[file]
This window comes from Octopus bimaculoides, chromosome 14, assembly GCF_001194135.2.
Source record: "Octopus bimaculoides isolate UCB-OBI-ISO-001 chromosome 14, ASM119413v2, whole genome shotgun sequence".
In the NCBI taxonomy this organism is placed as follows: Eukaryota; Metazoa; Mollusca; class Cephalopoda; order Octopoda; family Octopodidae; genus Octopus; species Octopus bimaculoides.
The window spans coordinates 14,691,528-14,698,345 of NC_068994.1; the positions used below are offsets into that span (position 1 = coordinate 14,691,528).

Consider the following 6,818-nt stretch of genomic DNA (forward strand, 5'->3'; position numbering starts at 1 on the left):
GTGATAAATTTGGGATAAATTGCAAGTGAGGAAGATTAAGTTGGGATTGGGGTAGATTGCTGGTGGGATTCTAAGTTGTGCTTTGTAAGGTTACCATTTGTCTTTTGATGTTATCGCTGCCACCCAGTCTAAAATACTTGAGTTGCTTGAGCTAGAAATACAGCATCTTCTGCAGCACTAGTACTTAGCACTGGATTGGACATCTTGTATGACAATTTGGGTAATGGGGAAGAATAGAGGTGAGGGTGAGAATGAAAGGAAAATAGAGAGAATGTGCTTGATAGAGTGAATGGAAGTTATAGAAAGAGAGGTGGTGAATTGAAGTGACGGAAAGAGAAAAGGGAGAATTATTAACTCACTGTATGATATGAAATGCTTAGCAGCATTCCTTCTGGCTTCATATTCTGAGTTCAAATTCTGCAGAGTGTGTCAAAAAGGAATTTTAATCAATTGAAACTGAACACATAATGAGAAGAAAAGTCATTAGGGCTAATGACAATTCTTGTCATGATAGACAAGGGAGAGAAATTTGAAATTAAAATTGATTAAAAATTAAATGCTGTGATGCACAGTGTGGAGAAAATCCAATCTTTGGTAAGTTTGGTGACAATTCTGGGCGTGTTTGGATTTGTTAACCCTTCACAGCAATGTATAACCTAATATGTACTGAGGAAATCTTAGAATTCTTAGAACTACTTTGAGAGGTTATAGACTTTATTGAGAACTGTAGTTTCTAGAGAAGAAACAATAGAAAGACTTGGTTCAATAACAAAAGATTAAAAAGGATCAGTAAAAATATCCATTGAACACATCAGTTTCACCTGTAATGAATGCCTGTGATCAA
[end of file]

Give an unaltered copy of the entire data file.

This window comes from Octopus bimaculoides, chromosome 14, assembly GCF_001194135.2.
Source record: "Octopus bimaculoides isolate UCB-OBI-ISO-001 chromosome 14, ASM119413v2, whole genome shotgun sequence".
In the NCBI taxonomy this organism is placed as follows: Eukaryota; Metazoa; Mollusca; class Cephalopoda; order Octopoda; family Octopodidae; genus Octopus; species Octopus bimaculoides.
The window spans coordinates 14,691,528-14,698,345 of NC_068994.1; the positions used below are offsets into that span (position 1 = coordinate 14,691,528).

Consider the following 6,818-nt stretch of genomic DNA (forward strand, 5'->3'; position numbering starts at 1 on the left):
GTGATAAATTTGGGATAAATTGCAAGTGAGGAAGATTAAGTTGGGATTGGGGTAGATTGCTGGTGGGATTCTAAGTTGTGCTTTGTAAGGTTACCATTTGTCTTTTGATGTTATCGCTGCCACCCAGTCTAAAATACTTGAGTTGCTTGAGCTAGAAATACAGCATCTTCTGCAGCACTAGTACTTAGCACTGGATTGGACATCTTGTATGACAATTTGGGTAATGGGGAAGAATAGAGGTGAGGGTGAGAATGAAAGGAAAATAGAGAGAATGTGCTTGATAGAGTGAATGGAAGTTATAGAAAGAGAGGTGGTGAATTGAAGTGACGGAAAGAGAAAAGGGAGAATTATTAACTCACTGTATGATATGAAATGCTTAGCAGCATTCCTTCTGGCTTCATATTCTGAGTTCAAATTCTGCAGAGTGTGTCAAAAAGGAATTTTAATCAATTGAAACTGAACACATAATGAGAAGAAAAGTCATTAGGGCTAATGACAATTCTTGTCATGATAGACAAGGGAGAGAAATTTGAAATTAAAATTGATTAAAAATTAAATGCTGTGATGCACAGTGTGGAGAAAATCCAATCTTTGGTAAGTTTGGTGACAATTCTGGGCGTGTTTGGATTTGTTAACCCTTCACAGCAATGTATAACCTAATATGTACTGAGGAAATCTTAGAATTCTTAGAACTACTTTGAGAGGTTATAGACTTTATTGAGAACTGTAGTTTCTAGAGAAGAAACAATAGAAAGACTTGGTTCAATAACAAAAGATTAAAAAGGATCAGTAAAAATATCCATTGAACACATCAGTTTCACCTGTAATGAATGCCTGTGATCAA